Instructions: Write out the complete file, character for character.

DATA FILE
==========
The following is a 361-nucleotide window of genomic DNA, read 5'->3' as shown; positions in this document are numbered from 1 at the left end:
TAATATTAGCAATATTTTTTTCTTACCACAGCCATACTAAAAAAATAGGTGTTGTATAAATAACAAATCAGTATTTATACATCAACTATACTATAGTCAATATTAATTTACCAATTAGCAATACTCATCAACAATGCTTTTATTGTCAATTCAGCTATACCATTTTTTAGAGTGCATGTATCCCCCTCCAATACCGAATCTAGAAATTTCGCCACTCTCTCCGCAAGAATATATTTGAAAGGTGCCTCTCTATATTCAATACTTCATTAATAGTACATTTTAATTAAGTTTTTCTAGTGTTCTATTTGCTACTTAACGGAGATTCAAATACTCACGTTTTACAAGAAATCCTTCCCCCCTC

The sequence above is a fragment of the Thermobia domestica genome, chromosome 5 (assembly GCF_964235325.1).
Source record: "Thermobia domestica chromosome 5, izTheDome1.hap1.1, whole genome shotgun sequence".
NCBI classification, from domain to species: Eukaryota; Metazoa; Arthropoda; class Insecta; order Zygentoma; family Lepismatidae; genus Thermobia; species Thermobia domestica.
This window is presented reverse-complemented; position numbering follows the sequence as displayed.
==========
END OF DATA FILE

The following is a 361-nucleotide window of genomic DNA, read 5'->3' as shown; positions in this document are numbered from 1 at the left end:
TAATATTAGCAATATTTTTTTCTTACCACAGCCATACTAAAAAAATAGGTGTTGTATAAATAACAAATCAGTATTTATACATCAACTATACTATAGTCAATATTAATTTACCAATTAGCAATACTCATCAACAATGCTTTTATTGTCAATTCAGCTATACCATTTTTTAGAGTGCATGTATCCCCCTCCAATACCGAATCTAGAAATTTCGCCACTCTCTCCGCAAGAATATATTTGAAAGGTGCCTCTCTATATTCAATACTTCATTAATAGTACATTTTAATTAAGTTTTTCTAGTGTTCTATTTGCTACTTAACGGAGATTCAAATACTCACGTTTTACAAGAAATCCTTCCCCCCTC

The sequence above is a fragment of the Thermobia domestica genome, chromosome 5 (assembly GCF_964235325.1).
Source record: "Thermobia domestica chromosome 5, izTheDome1.hap1.1, whole genome shotgun sequence".
NCBI classification, from domain to species: Eukaryota; Metazoa; Arthropoda; class Insecta; order Zygentoma; family Lepismatidae; genus Thermobia; species Thermobia domestica.
This window is presented reverse-complemented; position numbering follows the sequence as displayed.